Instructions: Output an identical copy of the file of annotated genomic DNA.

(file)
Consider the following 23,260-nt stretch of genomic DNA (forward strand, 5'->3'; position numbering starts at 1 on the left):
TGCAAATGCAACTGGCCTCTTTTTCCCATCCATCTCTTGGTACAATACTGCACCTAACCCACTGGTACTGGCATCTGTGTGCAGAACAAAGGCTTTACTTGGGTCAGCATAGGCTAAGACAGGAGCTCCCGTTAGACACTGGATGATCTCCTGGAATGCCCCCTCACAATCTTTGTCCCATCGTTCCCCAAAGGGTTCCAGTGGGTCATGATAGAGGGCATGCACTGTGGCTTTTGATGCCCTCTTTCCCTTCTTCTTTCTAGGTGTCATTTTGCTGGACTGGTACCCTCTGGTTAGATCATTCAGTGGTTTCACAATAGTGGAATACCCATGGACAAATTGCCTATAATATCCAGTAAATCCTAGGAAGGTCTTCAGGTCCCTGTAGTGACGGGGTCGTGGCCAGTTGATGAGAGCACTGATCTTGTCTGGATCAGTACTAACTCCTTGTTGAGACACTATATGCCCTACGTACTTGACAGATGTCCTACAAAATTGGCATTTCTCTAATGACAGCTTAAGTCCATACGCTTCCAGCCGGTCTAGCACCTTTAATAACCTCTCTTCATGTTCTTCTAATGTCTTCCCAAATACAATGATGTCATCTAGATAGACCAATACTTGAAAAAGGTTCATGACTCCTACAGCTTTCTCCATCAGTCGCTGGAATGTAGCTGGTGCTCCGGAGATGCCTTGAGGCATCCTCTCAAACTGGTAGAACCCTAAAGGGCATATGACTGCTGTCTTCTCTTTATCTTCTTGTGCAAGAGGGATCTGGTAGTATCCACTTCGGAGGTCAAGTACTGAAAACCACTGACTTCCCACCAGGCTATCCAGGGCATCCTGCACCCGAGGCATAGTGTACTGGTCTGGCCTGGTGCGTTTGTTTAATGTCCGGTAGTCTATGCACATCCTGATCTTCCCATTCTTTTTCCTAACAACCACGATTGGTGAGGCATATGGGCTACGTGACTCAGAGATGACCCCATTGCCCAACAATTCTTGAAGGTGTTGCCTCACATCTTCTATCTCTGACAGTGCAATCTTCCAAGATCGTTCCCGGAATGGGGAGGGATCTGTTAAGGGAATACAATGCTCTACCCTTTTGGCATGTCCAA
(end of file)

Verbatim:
Consider the following 23,260-nt stretch of genomic DNA (forward strand, 5'->3'; position numbering starts at 1 on the left):
TGCAAATGCAACTGGCCTCTTTTTCCCATCCATCTCTTGGTACAATACTGCACCTAACCCACTGGTACTGGCATCTGTGTGCAGAACAAAGGCTTTACTTGGGTCAGCATAGGCTAAGACAGGAGCTCCCGTTAGACACTGGATGATCTCCTGGAATGCCCCCTCACAATCTTTGTCCCATCGTTCCCCAAAGGGTTCCAGTGGGTCATGATAGAGGGCATGCACTGTGGCTTTTGATGCCCTCTTTCCCTTCTTCTTTCTAGGTGTCATTTTGCTGGACTGGTACCCTCTGGTTAGATCATTCAGTGGTTTCACAATAGTGGAATACCCATGGACAAATTGCCTATAATATCCAGTAAATCCTAGGAAGGTCTTCAGGTCCCTGTAGTGACGGGGTCGTGGCCAGTTGATGAGAGCACTGATCTTGTCTGGATCAGTACTAACTCCTTGTTGAGACACTATATGCCCTACGTACTTGACAGATGTCCTACAAAATTGGCATTTCTCTAATGACAGCTTAAGTCCATACGCTTCCAGCCGGTCTAGCACCTTTAATAACCTCTCTTCATGTTCTTCTAATGTCTTCCCAAATACAATGATGTCATCTAGATAGACCAATACTTGAAAAAGGTTCATGACTCCTACAGCTTTCTCCATCAGTCGCTGGAATGTAGCTGGTGCTCCGGAGATGCCTTGAGGCATCCTCTCAAACTGGTAGAACCCTAAAGGGCATATGACTGCTGTCTTCTCTTTATCTTCTTGTGCAAGAGGGATCTGGTAGTATCCACTTCGGAGGTCAAGTACTGAAAACCACTGACTTCCCACCAGGCTATCCAGGGCATCCTGCACCCGAGGCATAGTGTACTGGTCTGGCCTGGTGCGTTTGTTTAATGTCCGGTAGTCTATGCACATCCTGATCTTCCCATTCTTTTTCCTAACAACCACGATTGGTGAGGCATATGGGCTACGTGACTCAGAGATGACCCCATTGCCCAACAATTCTTGAAGGTGTTGCCTCACATCTTCTATCTCTGACAGTGCAATCTTCCAAGATCGTTCCCGGAATGGGGAGGGATCTGTTAAGGGAATACAATGCTCTACCCTTTTGGCATGTCCAA